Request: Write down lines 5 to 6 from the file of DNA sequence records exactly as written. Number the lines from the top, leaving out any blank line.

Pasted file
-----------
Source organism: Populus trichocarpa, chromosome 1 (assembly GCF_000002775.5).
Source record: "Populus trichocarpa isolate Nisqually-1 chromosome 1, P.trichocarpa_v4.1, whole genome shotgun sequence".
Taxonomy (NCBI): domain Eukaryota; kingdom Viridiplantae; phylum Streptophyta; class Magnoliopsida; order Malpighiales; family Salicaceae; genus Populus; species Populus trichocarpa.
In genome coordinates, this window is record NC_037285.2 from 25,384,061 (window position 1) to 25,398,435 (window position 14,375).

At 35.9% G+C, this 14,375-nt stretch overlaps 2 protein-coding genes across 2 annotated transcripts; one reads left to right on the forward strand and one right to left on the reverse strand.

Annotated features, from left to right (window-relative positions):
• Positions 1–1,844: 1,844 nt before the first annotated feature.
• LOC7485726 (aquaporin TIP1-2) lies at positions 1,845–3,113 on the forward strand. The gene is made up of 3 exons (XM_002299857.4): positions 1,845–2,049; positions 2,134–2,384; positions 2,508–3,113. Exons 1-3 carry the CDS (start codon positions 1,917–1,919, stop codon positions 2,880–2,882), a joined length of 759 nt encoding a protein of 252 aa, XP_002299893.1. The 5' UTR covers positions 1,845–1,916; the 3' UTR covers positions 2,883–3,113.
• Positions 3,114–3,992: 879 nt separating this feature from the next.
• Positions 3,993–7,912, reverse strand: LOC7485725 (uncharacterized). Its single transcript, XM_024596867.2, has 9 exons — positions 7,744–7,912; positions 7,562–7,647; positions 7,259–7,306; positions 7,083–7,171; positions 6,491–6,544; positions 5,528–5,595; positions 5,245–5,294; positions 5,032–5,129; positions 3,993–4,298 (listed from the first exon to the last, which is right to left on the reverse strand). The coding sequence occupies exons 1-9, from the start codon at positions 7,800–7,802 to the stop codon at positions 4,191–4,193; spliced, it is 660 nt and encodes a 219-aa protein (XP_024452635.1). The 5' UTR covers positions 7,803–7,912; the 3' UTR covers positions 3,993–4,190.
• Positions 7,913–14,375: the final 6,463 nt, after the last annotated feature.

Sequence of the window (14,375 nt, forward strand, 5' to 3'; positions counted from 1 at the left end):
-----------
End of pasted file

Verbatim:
At 35.9% G+C, this 14,375-nt stretch overlaps 2 protein-coding genes across 2 annotated transcripts; one reads left to right on the forward strand and one right to left on the reverse strand.

Annotated features, from left to right (window-relative positions):